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Wagonheim Law Mugs 1

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by

Eliot Wagonheim

on 2 May 2013

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Transcript of Wagonheim Law Mugs 1

2. You teach what you tolerate. You’ve heard it ever since you were a child: “Action speaks louder than words.” A company can send out all of the policy memos it wants, but when it comes right down to it, people take their lessons by what is actually tolerated.

It is one thing to say that you have a dress code, but if someone routinely shows up in violation and nothing is done, you will have taught the lesson that you don’t. 1. Core values only mean something if you stick to them when it’s inconvenient. There is a saying that “Tough times don’t build character; they reveal it.” Anyone can say that they honor their commitments, tell the truth, and place a high value on customer relationships when nothing goes wrong. You can really tell what an organization (or a person) is made of by what they do when things don’t go as planned. 3. Make it easy for people to do what you want them to do. In our office, this is known as Rule No. 1. If you want to make it easy for people to pay your bill, find out how they would like to receive it and give them multiple ways to pay. If you want to make it easy for people to call you, don’t charge them for every minute they spend on the phone. You get the idea. 4. Heed the Lessons of the Red Bat The red bat in question was my father’s. I’ve kept it in my office since he passed away on April 1, 2007 as a reminder of two life-changing lessons I learned from him. One of them he meant to teach. The other one, he didn’t. You can read about them here http://bit.ly/17H42RJ 5. If you don’t know where you’re going, any path will do. Paula Poundstone once said “Adults are always asking children what they want to be when they grow up, not because they’re interested; but rather because they’re looking for ideas.” Without a vision, there can be no plan. 9 Rules to Running a Business 6. Fire people before you hire them. Imagine sitting down with somebody on the day you’re hiring them and saying “Here are the reasons I’m going to fire you” and then proceeding to list them. Is there any way the soon-to-be employee would leave that meeting unclear about the things in his or her job performance that are important to you? 7. Hire pigs not chickens In a bacon and egg breakfast, the chicken is involved but the pig is committed. Everyone you hire will be involved in your business. The ones you really want are those committed to your vision. 8. See the World Through Other People’s Eyes Whether negotiating a contract or working with a team, the best motivators understand the perspective of those with whom they seek to work. Chances or an optimal outcome skyrocket once we take the time to figure out what makes the other person tick. 9. Treat people the way you would want to be treated It’s the Golden Rule for a reason. For more info, click play on this short video. Hit the 'Space' bar when you're ready to continue Get tips like these straight to your inbox!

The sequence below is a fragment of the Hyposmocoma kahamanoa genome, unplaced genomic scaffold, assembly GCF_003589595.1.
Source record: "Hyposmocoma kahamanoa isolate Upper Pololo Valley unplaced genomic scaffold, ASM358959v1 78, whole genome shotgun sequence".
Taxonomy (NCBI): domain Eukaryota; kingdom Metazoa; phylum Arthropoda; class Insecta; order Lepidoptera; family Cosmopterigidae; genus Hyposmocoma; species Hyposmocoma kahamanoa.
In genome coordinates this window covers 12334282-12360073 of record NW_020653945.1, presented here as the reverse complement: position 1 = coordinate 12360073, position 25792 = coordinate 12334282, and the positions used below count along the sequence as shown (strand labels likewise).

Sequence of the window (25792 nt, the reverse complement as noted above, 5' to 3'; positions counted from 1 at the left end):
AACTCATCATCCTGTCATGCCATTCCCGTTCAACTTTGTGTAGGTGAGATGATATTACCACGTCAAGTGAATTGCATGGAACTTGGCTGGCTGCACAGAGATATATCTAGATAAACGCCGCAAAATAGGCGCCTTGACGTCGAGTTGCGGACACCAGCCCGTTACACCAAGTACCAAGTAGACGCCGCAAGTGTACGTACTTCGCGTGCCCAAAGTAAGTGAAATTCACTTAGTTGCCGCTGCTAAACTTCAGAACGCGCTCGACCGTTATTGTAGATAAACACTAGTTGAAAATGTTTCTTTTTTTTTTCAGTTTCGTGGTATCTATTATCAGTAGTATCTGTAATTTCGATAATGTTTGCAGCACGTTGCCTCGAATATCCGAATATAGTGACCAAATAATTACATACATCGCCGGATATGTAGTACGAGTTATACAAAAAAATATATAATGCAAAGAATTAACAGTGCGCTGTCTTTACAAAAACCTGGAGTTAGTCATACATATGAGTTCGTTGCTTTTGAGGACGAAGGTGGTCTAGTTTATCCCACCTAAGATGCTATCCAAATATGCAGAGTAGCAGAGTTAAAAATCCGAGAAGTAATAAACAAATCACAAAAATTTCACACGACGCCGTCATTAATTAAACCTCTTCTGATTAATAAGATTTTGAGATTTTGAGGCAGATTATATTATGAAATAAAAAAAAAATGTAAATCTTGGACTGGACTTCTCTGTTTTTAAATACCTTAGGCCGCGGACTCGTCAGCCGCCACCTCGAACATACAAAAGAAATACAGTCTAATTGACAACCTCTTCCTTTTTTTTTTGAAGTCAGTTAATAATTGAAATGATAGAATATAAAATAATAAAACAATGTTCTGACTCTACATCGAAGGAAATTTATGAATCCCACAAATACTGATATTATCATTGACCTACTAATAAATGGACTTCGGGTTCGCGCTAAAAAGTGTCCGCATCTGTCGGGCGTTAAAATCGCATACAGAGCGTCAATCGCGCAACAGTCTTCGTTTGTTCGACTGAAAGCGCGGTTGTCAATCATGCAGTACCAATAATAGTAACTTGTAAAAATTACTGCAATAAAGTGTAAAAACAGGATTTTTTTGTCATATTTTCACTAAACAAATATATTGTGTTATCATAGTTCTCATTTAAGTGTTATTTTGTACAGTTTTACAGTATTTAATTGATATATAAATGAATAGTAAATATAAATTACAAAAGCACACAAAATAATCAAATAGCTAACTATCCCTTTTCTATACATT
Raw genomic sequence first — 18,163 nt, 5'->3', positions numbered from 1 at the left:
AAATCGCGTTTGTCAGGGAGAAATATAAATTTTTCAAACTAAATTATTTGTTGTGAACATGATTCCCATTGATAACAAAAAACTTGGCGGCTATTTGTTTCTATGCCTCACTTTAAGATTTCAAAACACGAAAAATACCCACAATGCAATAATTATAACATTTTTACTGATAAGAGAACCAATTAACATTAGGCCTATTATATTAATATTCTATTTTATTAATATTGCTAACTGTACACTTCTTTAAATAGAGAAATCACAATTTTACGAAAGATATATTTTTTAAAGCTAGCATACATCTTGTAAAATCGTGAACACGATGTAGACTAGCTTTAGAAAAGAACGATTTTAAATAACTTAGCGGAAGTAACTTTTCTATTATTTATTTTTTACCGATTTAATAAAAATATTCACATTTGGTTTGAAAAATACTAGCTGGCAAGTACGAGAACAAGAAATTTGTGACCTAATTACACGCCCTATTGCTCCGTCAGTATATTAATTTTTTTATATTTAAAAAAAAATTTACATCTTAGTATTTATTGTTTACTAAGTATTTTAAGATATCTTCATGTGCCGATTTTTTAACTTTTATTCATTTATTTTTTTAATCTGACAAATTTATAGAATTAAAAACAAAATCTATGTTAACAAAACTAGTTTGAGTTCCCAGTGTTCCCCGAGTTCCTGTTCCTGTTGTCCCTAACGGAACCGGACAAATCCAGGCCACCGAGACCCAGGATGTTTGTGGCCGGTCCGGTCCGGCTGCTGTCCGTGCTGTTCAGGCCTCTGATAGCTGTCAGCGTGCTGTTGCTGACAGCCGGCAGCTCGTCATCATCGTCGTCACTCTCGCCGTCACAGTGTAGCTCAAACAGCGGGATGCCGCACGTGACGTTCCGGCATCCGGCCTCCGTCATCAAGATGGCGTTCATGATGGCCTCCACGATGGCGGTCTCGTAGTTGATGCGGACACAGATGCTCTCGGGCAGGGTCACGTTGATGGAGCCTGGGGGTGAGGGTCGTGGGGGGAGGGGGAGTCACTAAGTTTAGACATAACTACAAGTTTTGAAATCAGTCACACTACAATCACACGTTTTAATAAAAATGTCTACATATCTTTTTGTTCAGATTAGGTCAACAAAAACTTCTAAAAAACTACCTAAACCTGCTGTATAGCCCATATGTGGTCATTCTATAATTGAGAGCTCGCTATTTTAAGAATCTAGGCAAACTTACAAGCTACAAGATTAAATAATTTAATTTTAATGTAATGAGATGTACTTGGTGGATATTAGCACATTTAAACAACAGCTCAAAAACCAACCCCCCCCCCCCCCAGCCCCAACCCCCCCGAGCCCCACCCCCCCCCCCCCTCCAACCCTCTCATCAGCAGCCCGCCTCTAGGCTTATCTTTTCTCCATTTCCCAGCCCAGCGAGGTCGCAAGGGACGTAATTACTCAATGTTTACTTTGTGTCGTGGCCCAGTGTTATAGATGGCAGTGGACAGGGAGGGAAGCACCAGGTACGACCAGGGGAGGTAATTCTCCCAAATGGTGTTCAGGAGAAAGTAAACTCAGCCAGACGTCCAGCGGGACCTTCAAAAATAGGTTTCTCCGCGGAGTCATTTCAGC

Sign up at www.NotByTheBook.com /Wagonheim @Wagonheim ww.wagonheim.com/blog For more info, click play on this short video. Hit the 'Space' bar when you're ready to continue
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